Our hero Enver is a typical Turkish film hero male, in that he regularly cheats on his girlfriend (who sees it as an amusing quirk – when she’s not violently kicking the other woman out of the house!), spends much of his time hanging out with his bros and at the gym, and gets into long long long physical fights will many many villains without even the slightest of bruises. His girlfriend Meral is a tough undercover woman who can fight just as well as the men while still looking like a fashion model. She is capable of infiltrating all sorts of locations and can dazzle the minds of villains with her belly dancing skills. She even saves Enver, though later he has to save her.
Beyond the ganking of pulp culture iconography and characters, Turkish cinema also features songs ripped from other films, and Demir yumruk is no exception. Surf rock aficionados will find something strangely familiar from the cool tune blasting over the opening credits, and fans of all film will recognize scores of all flavors mixmashed with scenes of completely different tones and movements. Turkey had those YouTube fan videos down pat decades before YouTube.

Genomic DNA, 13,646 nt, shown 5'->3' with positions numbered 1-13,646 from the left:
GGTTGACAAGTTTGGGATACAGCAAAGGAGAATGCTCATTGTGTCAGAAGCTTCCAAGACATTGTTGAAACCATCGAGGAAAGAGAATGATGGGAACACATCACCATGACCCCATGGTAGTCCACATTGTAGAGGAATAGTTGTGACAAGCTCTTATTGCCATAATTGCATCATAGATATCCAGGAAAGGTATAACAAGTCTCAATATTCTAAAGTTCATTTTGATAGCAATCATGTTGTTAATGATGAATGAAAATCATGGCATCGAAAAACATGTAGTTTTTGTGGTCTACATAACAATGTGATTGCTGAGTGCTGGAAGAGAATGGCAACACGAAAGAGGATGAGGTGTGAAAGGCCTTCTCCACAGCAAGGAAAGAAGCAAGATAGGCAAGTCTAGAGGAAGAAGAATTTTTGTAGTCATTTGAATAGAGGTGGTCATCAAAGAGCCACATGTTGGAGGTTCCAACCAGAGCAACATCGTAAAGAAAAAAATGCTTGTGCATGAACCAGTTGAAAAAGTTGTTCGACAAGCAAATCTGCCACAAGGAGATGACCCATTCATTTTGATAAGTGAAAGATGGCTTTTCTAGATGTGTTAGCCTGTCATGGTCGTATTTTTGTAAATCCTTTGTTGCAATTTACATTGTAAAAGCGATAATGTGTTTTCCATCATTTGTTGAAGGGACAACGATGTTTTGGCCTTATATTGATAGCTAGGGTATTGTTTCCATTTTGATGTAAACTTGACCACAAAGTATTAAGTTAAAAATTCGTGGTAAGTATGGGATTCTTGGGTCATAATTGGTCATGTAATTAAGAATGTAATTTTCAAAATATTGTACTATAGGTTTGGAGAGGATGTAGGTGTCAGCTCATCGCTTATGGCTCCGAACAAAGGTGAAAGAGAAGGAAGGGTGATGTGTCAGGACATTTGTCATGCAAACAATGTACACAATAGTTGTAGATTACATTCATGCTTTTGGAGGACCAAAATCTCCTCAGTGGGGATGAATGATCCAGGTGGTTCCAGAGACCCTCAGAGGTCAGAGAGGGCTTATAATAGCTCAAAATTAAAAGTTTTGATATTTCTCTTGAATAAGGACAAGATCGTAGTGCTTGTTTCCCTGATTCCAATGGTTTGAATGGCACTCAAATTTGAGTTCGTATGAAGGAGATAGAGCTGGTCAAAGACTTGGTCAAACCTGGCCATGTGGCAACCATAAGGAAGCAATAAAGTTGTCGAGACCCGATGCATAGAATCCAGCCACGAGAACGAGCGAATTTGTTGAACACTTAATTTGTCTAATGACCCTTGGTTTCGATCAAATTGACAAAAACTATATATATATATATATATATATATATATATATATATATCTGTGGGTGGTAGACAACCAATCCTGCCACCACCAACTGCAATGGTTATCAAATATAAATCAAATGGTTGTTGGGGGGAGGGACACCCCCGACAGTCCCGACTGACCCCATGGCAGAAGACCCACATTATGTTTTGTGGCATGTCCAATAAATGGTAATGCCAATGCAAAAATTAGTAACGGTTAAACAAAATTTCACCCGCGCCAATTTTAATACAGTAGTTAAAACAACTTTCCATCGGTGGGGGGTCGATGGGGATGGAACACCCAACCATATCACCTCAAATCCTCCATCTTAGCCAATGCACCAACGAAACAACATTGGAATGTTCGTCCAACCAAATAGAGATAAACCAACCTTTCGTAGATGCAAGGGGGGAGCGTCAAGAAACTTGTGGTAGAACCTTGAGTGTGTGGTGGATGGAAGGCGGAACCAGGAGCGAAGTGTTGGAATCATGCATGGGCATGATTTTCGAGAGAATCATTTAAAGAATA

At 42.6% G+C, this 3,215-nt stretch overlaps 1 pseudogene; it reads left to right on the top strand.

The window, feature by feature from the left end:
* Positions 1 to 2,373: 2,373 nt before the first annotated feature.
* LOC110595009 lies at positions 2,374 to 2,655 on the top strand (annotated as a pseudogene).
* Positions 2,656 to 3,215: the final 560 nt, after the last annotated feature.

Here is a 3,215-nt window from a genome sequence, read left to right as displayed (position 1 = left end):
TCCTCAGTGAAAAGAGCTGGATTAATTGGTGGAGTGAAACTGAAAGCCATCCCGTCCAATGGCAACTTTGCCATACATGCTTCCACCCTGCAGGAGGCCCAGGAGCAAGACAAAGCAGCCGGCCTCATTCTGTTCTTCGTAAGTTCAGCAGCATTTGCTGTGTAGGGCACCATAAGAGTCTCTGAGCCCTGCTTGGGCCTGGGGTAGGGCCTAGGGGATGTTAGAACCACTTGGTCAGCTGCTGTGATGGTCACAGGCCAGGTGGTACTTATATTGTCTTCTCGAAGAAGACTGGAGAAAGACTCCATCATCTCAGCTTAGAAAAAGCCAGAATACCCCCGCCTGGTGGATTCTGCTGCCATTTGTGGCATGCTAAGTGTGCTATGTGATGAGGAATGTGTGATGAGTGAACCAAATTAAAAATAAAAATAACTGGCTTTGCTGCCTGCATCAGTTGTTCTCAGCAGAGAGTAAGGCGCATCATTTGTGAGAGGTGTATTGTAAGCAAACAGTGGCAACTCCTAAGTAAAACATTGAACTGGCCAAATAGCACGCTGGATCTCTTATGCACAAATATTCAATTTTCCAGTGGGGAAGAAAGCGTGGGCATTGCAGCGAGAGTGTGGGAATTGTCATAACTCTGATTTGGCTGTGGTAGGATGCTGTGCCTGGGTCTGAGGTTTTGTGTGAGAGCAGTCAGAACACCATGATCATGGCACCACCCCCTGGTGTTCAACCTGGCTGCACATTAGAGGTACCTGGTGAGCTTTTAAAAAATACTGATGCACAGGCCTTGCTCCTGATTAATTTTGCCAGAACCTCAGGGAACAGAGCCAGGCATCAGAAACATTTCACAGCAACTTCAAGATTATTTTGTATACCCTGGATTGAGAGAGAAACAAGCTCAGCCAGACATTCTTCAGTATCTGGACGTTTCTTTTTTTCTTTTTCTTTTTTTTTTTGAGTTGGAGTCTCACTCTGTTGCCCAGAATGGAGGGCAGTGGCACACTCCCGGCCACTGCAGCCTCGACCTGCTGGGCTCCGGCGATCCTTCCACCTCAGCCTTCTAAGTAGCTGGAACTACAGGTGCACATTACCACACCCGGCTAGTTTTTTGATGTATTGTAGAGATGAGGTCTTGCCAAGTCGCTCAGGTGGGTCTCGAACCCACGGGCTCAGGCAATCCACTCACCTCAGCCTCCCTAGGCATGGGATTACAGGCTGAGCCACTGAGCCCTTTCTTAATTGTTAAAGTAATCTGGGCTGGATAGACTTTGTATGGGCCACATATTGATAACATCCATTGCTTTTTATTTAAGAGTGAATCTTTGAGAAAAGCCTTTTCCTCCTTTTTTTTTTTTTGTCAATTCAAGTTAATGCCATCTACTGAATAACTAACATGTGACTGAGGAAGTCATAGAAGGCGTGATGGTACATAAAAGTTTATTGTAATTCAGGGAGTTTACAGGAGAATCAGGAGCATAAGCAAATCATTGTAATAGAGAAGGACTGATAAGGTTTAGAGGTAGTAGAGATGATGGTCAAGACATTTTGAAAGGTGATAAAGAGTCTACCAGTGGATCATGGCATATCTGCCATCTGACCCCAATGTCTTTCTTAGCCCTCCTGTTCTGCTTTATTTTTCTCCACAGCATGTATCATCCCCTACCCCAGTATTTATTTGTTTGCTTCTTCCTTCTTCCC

The influence from serials is especially prevalent, there are multiple long punching fights, and almost every one of the frequent fights has the hero or villain barely escape to menace again in a few minutes. Characters are captured and subsequently rescued, while villains disappear with magic tricks or use gimmick weapons.
Demir yumruk: Devler geliyor features actors in yellowface, and this isn’t the first time we’ve encountered Turkish Yellowface (or even Turkish characters named after Fu Man Chu!) But there is more on display now than I’ve seen before. Besides the Asian gang lead by Fumancu, there is another evil gang of Russians lead by a guy named Zagof. The heroic heroes try to use the enmity of the gangs to their advantage, but it just as often plays to their folly. It certainly ramps up the suspense, we don’t know which gang will become the dominant one until events play out.